Tess of the D'Urbervilles Contrasting Regions Quotes
How we cite our quotes: Citations follow this format: (Chapter.Paragraph)
The narrow lane of stubble encompassing the field grew wider with each circuit, and the standing corn was reduced to smaller area as the morning wore on. Rabbits, hares, snakes, rats, mice, retreated inwards as into a fastness, unaware of the ephemeral nature of their refuge, and of the doom that awaited them later in the day when, their covert shrinking to a more and more horrible narrowness, they were huddled together, friends and foes, till the last few yards of upright wheat fell also under the teeth of the unerring reaper, and they were every one put to death by the sticks and stones of the harvesters. (14.8)
The mechanical reaper seems to progress around the outside of the field of its own volition – the workers follow it to tie up the bundles of wheat that it leaves in its wake, but the folks driving it aren't described. The effect of this is to make the machine seem like it has its own personality – it's slowing hemming in the animals in the field until they have nowhere to hide, and they're killed. It's like a metaphor for what industrialization does to people – in the nineteenth century, various inventions (like the steam engine, for example), made more and more poor folks move to cities where they could make money working in factories. But the machines they worked with slowly but surely hemmed them in, and made them prisoners in the factory.
They crept along towards a point in the expanse of shade before them at which a feeble light was beginning to assert its presence, a spot where, by day, a fitful white streak of steam at intervals upon the dark green background denoted intermittent moments of contact between their secluded world and modern life. Modern life stretched out its steam feeler to this point three or four times a day, touched the native existences, and quickly withdrew its feeler again, as if what it touched had been uncongenial. (30.18)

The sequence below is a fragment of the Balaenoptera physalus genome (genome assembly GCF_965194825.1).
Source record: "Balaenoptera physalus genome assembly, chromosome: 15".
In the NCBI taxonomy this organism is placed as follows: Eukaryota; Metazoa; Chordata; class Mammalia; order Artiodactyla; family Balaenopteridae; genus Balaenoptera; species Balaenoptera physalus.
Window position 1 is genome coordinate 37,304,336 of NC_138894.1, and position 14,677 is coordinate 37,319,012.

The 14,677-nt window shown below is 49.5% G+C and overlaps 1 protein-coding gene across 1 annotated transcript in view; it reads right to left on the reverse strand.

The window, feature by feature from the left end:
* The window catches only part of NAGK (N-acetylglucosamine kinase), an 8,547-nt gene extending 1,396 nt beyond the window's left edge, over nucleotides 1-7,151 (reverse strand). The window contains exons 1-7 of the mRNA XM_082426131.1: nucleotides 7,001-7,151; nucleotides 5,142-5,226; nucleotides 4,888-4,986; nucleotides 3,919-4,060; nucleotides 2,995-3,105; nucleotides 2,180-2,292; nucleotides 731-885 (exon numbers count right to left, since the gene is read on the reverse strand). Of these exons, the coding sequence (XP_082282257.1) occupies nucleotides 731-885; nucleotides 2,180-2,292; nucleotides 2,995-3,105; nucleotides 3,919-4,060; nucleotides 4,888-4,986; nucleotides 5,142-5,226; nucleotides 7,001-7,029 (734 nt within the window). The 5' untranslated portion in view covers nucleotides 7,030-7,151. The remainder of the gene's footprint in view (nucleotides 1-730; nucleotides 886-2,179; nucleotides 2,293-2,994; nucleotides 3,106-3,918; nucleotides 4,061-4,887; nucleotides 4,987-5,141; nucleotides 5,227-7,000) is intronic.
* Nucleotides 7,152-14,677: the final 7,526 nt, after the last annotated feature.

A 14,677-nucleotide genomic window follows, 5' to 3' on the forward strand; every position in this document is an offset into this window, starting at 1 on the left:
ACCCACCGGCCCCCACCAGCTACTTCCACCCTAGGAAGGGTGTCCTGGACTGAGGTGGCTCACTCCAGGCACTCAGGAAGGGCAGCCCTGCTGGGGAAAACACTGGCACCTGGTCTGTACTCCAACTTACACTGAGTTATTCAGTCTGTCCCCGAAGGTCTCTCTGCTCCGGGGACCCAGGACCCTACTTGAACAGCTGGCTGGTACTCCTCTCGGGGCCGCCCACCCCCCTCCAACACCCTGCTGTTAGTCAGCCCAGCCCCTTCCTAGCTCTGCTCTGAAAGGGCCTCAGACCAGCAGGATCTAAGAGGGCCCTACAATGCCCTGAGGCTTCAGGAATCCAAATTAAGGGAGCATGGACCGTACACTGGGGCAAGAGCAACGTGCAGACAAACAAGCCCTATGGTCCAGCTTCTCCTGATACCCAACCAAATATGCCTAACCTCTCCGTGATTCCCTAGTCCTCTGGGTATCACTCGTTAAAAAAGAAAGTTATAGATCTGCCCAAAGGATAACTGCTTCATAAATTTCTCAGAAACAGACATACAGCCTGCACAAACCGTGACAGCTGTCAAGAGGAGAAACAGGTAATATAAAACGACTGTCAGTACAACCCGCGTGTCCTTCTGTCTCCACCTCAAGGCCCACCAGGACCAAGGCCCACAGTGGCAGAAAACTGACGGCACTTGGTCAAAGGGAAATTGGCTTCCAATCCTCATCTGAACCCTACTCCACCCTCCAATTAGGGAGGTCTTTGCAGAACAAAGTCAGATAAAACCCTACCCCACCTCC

The world of Talbothays dairy is somehow out of sync with modernity – its only contact with modern life is through the railway, and the train is described as a "feeler" that starts to explore their "secluded world" at various intervals, and then withdraws itself again. It's like the two worlds – the antiquated world of tradition and superstition at the dairy and the modern world of London, represented by the train – are somehow incongruous: they can't mix.
"Londoners will drink it at their breakfasts to-morrow, won't they? […] Noble men and noble women, ambassadors and centurions, ladies and tradeswomen, and babies who have never seen a cow. […] Who don't know anything of us, and where it comes from; or think how we two drove miles across the moor to-night in the rain that it might reach 'em in time?" (30.22-25)
As Tess and Angel unload the milk to send on the train to the London market, Tess muses on the journey the milk is about to take. Critics call the huge gap between those that consume the milk and those that produce it "alienation." It's one of the by-products of industrialization and urbanization. People move to cities to work in factories and have no idea where their milk (or any other food) comes from. And the things they produce in the factories (fancy clothing, for example), gets sold to wealthy men and women who have no idea where the clothing came from, or under what conditions it was made: alienation. Congratulations, you just learned one of the basic tenets of Marxist thought. And it's something that Tess seems to understand instinctively.